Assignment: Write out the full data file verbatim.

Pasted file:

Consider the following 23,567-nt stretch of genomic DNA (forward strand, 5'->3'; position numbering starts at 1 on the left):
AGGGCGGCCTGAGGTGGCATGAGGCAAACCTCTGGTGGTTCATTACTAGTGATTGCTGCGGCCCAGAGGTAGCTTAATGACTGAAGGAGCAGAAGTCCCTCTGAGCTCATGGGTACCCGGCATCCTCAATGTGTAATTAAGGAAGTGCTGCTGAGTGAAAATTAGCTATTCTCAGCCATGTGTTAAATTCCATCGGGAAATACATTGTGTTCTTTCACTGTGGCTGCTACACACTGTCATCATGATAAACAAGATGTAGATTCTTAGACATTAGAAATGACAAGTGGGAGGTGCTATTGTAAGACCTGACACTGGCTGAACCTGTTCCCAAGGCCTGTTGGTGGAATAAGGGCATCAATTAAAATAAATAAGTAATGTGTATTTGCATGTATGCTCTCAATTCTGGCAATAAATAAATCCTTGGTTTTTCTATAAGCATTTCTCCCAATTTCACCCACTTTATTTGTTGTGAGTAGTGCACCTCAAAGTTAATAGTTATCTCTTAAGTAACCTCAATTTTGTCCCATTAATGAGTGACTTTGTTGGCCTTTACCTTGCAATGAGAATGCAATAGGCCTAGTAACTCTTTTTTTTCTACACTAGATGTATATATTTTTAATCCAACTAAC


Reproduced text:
Consider the following 23,567-nt stretch of genomic DNA (forward strand, 5'->3'; position numbering starts at 1 on the left):
AGGGCGGCCTGAGGTGGCATGAGGCAAACCTCTGGTGGTTCATTACTAGTGATTGCTGCGGCCCAGAGGTAGCTTAATGACTGAAGGAGCAGAAGTCCCTCTGAGCTCATGGGTACCCGGCATCCTCAATGTGTAATTAAGGAAGTGCTGCTGAGTGAAAATTAGCTATTCTCAGCCATGTGTTAAATTCCATCGGGAAATACATTGTGTTCTTTCACTGTGGCTGCTACACACTGTCATCATGATAAACAAGATGTAGATTCTTAGACATTAGAAATGACAAGTGGGAGGTGCTATTGTAAGACCTGACACTGGCTGAACCTGTTCCCAAGGCCTGTTGGTGGAATAAGGGCATCAATTAAAATAAATAAGTAATGTGTATTTGCATGTATGCTCTCAATTCTGGCAATAAATAAATCCTTGGTTTTTCTATAAGCATTTCTCCCAATTTCACCCACTTTATTTGTTGTGAGTAGTGCACCTCAAAGTTAATAGTTATCTCTTAAGTAACCTCAATTTTGTCCCATTAATGAGTGACTTTGTTGGCCTTTACCTTGCAATGAGAATGCAATAGGCCTAGTAACTCTTTTTTTTCTACACTAGATGTATATATTTTTAATCCAACTAAC